Africa is known for diverse landscapes and iconic wildlife. The continent holds a quarter of global biodiversity, is home to the world’s largest populations of mega vertebrates, and provides vital terrestrial and aquatic ecosystem services to the planet. However, human-induced pressures have threatened Africa’s resources. With an expanding human population projected to reach 40% of the world’s population by 2100, the resultant increase of land-use change will continue to endanger Africa’s wildlife.

The survival of wildlife is inextricably linked to the state of the ecosystem they live within. Pristine wildlife habitat has largely disappeared, and the human-livestock-wildlife interface is increasing across the continent. This overlap provides opportunities for species mixing and disease transmission like we have never before experienced. Similar to the disastrous effects of the COVID-19 pandemic, disease spillover can be catastrophic to already fragile wildlife populations.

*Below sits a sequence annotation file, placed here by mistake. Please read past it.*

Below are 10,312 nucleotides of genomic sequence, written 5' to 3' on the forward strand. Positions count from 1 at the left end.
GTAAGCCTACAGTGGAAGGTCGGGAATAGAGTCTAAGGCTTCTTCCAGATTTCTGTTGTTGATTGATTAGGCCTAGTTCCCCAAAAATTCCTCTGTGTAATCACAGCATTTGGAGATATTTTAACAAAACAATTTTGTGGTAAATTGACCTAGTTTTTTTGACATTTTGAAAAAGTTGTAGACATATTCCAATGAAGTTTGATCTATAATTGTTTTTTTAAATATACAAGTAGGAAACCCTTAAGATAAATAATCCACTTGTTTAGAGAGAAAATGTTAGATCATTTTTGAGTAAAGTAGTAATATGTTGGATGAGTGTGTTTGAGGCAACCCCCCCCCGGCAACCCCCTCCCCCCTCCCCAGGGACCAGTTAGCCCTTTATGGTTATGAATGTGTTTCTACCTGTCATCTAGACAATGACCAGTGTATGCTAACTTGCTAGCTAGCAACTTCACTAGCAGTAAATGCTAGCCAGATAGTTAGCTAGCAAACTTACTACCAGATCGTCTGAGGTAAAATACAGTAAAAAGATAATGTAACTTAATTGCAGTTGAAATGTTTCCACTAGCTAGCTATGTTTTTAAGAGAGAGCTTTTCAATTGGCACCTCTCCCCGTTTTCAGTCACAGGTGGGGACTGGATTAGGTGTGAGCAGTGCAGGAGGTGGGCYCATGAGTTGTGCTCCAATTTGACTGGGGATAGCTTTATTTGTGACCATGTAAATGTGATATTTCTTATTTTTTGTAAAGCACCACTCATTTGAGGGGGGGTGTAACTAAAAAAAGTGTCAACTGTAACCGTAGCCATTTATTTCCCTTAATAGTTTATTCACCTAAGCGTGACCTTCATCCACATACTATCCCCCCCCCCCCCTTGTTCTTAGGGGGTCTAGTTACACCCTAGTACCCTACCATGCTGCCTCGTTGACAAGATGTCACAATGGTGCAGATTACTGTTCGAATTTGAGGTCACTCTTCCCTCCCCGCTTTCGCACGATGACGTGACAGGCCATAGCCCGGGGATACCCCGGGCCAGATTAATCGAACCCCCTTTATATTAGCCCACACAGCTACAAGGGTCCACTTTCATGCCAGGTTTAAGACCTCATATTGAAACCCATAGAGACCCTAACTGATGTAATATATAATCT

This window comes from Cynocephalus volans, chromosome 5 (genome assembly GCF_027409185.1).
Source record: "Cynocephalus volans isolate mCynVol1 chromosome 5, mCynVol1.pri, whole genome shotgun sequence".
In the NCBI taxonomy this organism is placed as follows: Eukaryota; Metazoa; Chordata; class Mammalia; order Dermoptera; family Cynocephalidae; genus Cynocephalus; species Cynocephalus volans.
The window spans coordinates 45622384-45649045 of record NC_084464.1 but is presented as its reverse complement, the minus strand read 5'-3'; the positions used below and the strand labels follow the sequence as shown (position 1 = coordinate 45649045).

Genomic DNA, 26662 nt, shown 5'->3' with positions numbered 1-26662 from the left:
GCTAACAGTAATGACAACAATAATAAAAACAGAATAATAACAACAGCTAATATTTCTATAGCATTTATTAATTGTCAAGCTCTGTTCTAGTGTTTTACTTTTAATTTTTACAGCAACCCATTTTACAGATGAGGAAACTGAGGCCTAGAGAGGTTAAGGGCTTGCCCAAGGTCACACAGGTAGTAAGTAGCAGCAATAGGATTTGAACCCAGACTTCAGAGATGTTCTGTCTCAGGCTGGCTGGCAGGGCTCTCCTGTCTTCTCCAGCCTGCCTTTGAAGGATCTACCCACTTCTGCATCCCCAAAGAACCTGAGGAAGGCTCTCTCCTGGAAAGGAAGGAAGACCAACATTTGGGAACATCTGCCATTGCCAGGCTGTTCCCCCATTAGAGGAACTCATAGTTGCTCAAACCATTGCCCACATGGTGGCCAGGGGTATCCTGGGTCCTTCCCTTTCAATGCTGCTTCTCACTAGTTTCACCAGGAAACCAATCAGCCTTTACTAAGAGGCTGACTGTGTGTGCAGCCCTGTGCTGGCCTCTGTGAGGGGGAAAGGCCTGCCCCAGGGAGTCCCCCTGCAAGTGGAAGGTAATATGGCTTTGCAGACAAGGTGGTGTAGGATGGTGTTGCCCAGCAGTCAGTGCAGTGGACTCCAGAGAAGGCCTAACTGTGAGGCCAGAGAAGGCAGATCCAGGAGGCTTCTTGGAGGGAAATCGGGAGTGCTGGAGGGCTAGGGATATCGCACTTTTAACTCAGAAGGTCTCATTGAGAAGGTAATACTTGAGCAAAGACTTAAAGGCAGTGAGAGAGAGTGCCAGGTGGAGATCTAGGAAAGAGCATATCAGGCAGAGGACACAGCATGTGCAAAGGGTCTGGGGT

Wildlife conservation is a priority in many African countries. However, threat mitigation efforts often focus on poaching and habitat degradation, with health and disease lying subjacent. While the threat of disease increases concomitant to the human-wildlife interface, our approach underscores the need to pro-actively monitor wildlife health to better understand the drivers of pathogen emergence and virulence. We also aim to strengthen preparation and response to outbreaks, to include building regional capacity for rapid veterinary care. Further, we engage frontline communities to assist in conservation efforts while employing the One Health concept that “healthy animals = healthy humans”.

(click on an animal to find out more about their program)

(click on an animal to find out more about how our work specifically impacts them)